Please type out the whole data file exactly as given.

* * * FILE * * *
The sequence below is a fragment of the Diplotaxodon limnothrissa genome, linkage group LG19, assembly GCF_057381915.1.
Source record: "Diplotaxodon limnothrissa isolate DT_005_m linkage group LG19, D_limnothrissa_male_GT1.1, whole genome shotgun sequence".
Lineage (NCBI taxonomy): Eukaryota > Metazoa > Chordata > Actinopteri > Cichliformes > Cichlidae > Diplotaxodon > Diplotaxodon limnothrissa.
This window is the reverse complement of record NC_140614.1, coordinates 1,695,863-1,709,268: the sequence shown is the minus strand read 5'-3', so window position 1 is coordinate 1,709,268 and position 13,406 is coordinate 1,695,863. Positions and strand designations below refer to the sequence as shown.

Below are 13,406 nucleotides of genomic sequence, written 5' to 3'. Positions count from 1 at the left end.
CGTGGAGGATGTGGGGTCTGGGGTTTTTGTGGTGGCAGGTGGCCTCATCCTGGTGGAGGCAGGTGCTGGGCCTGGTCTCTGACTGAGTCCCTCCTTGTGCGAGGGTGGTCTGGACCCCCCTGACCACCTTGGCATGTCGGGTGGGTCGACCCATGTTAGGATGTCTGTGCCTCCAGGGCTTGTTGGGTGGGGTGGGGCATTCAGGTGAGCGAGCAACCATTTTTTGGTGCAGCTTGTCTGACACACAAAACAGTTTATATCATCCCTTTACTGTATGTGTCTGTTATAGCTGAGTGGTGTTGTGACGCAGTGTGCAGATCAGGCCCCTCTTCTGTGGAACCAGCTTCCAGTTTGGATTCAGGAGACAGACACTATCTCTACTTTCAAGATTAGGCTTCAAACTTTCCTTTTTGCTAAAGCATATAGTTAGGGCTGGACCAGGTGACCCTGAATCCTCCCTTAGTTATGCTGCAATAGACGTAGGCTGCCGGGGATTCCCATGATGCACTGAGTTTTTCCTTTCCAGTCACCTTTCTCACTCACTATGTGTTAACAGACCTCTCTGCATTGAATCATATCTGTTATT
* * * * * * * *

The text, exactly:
The sequence below is a fragment of the Diplotaxodon limnothrissa genome, linkage group LG19, assembly GCF_057381915.1.
Source record: "Diplotaxodon limnothrissa isolate DT_005_m linkage group LG19, D_limnothrissa_male_GT1.1, whole genome shotgun sequence".
Lineage (NCBI taxonomy): Eukaryota > Metazoa > Chordata > Actinopteri > Cichliformes > Cichlidae > Diplotaxodon > Diplotaxodon limnothrissa.
This window is the reverse complement of record NC_140614.1, coordinates 1,695,863-1,709,268: the sequence shown is the minus strand read 5'-3', so window position 1 is coordinate 1,709,268 and position 13,406 is coordinate 1,695,863. Positions and strand designations below refer to the sequence as shown.

Below are 13,406 nucleotides of genomic sequence, written 5' to 3'. Positions count from 1 at the left end.
CGTGGAGGATGTGGGGTCTGGGGTTTTTGTGGTGGCAGGTGGCCTCATCCTGGTGGAGGCAGGTGCTGGGCCTGGTCTCTGACTGAGTCCCTCCTTGTGCGAGGGTGGTCTGGACCCCCCTGACCACCTTGGCATGTCGGGTGGGTCGACCCATGTTAGGATGTCTGTGCCTCCAGGGCTTGTTGGGTGGGGTGGGGCATTCAGGTGAGCGAGCAACCATTTTTTGGTGCAGCTTGTCTGACACACAAAACAGTTTATATCATCCCTTTACTGTATGTGTCTGTTATAGCTGAGTGGTGTTGTGACGCAGTGTGCAGATCAGGCCCCTCTTCTGTGGAACCAGCTTCCAGTTTGGATTCAGGAGACAGACACTATCTCTACTTTCAAGATTAGGCTTCAAACTTTCCTTTTTGCTAAAGCATATAGTTAGGGCTGGACCAGGTGACCCTGAATCCTCCCTTAGTTATGCTGCAATAGACGTAGGCTGCCGGGGATTCCCATGATGCACTGAGTTTTTCCTTTCCAGTCACCTTTCTCACTCACTATGTGTTAACAGACCTCTCTGCATTGAATCATATCTGTTATT